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Crossing Boundaries: Collaboration, Coordination, and the Redefinition of Resources

Crossing Boundaries: Collaboration, Coordination, and the Redefinition of Resources

Seymour B. Sarason, Elizabeth M. Lorentz

ISBN: 978-0-787-91069-3

Oct 1997

170 pages

Select type: Hardcover

In Stock



Once again, Sarason leads the way, with a unique and provocative perspective on organizational collaboration.

In this penetrating work, Sarason and Lorenz tackle the problem of decreased in schools and health and social service agencies. They show how collaboration between organizations can work, and how this pooling of resources can add up to more than the sum of parts. The authors the role of networks for maximizing the use of resources, the special role and characteristics of a network coordinator, and the energy and sense of community that will result.
Introduction: Charters, Curricula, and a History of Failure
1. An Emerging Paradigm Shift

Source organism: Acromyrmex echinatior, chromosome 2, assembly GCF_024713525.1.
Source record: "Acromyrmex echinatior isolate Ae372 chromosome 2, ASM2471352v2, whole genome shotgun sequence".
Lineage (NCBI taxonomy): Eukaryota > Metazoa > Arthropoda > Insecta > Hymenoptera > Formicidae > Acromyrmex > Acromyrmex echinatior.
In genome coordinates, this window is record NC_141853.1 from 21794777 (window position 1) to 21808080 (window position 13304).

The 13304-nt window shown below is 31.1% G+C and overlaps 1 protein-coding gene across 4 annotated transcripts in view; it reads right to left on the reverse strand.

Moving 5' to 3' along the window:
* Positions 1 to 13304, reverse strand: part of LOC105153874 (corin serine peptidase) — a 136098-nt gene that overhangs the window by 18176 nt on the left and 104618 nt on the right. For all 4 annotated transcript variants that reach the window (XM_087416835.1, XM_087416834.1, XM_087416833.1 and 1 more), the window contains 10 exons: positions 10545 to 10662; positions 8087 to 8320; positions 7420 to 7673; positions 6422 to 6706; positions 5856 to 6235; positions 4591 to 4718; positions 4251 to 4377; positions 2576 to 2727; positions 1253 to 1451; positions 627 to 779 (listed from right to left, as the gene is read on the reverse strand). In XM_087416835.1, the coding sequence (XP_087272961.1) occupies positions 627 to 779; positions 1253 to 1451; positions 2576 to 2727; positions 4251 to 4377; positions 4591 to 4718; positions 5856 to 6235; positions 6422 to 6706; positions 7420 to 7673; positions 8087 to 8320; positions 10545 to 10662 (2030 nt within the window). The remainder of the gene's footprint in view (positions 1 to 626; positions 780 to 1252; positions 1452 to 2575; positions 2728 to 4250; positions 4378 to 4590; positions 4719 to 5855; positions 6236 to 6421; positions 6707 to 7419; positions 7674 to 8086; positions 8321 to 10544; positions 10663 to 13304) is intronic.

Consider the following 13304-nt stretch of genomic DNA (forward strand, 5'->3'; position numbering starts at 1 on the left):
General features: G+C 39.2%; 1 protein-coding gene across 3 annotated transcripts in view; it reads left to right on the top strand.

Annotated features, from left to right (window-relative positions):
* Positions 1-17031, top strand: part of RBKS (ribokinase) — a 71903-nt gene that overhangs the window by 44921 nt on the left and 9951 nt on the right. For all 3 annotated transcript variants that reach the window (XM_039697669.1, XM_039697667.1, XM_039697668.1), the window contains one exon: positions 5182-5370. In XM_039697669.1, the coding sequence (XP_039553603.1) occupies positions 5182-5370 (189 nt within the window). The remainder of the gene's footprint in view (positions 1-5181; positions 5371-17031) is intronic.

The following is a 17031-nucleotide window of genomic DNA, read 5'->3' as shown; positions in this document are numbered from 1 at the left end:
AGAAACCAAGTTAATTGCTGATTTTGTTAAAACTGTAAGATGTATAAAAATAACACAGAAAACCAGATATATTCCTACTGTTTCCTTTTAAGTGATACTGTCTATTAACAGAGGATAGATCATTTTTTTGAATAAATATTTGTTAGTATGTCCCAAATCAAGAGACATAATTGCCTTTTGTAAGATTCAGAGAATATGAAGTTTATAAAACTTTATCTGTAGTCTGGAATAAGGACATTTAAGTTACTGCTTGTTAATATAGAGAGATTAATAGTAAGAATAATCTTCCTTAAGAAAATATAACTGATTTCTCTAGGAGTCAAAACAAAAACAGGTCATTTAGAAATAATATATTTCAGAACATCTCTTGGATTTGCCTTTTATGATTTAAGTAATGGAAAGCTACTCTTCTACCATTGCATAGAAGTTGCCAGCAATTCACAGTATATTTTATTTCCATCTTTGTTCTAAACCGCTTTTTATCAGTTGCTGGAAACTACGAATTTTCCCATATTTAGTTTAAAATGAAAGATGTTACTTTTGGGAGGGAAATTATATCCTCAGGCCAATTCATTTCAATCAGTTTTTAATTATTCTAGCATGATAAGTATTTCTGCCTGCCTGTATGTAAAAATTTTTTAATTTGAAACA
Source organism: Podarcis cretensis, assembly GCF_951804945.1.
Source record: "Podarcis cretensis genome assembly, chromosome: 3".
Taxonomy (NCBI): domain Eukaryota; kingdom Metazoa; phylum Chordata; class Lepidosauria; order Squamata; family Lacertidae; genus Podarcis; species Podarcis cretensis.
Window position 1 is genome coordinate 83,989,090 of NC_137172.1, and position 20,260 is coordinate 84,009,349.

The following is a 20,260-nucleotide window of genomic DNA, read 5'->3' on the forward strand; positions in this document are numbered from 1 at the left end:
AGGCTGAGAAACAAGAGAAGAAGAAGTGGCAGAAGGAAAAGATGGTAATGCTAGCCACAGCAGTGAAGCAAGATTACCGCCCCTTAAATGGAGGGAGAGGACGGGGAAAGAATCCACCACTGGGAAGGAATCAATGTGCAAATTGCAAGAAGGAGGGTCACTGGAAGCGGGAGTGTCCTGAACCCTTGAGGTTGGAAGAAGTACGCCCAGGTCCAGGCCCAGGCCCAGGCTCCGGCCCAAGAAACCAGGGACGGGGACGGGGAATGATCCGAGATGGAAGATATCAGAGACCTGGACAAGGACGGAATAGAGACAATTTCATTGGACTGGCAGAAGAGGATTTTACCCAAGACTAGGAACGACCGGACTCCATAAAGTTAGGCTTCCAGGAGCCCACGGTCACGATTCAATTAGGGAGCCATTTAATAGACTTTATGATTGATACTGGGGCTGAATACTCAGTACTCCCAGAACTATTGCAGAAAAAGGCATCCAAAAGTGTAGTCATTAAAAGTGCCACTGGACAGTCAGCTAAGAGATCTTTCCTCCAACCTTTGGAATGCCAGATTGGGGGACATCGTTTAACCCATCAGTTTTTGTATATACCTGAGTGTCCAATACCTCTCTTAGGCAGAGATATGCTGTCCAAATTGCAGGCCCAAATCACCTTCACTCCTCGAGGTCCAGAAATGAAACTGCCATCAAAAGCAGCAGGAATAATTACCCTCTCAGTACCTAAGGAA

2. Redefining Resources
3. Breaking the Organizational Chart Mentality
4. Coordination: The Origins of a Point of View
5. The Coordinator's Rationale: Cognitive and Stylistic Characteristics
6. Collegiality and Community: The New Paradigm in Action
Epilogue: The Public Schools and the Private Sector
"Must reading for anyone involved in improving schools or communities. Sarason and Lorentz identify a vital catalyst for orchestrating change effectively--one that is a promising as it is overlooked." --Eric Schaps, president, Developmental Studies Center, Oakland, California

"Sarason and Lorentz have extAnded their earlier work on resource networks to create what may well become the classic work on coordination and collaboration in organizations in general and schools in particular." --Dale L. Brubaker, professor, University of North Carolina, Greensboro

"For anyone who is struggling with the real world implications of collaboration and coordination in the human services, Crossing Boundaries is an invaluable practical guide by authors who have blazed these trails and know the territory." --Jacquelyn McCroskey, associate professor, University of Southern California School of Social Work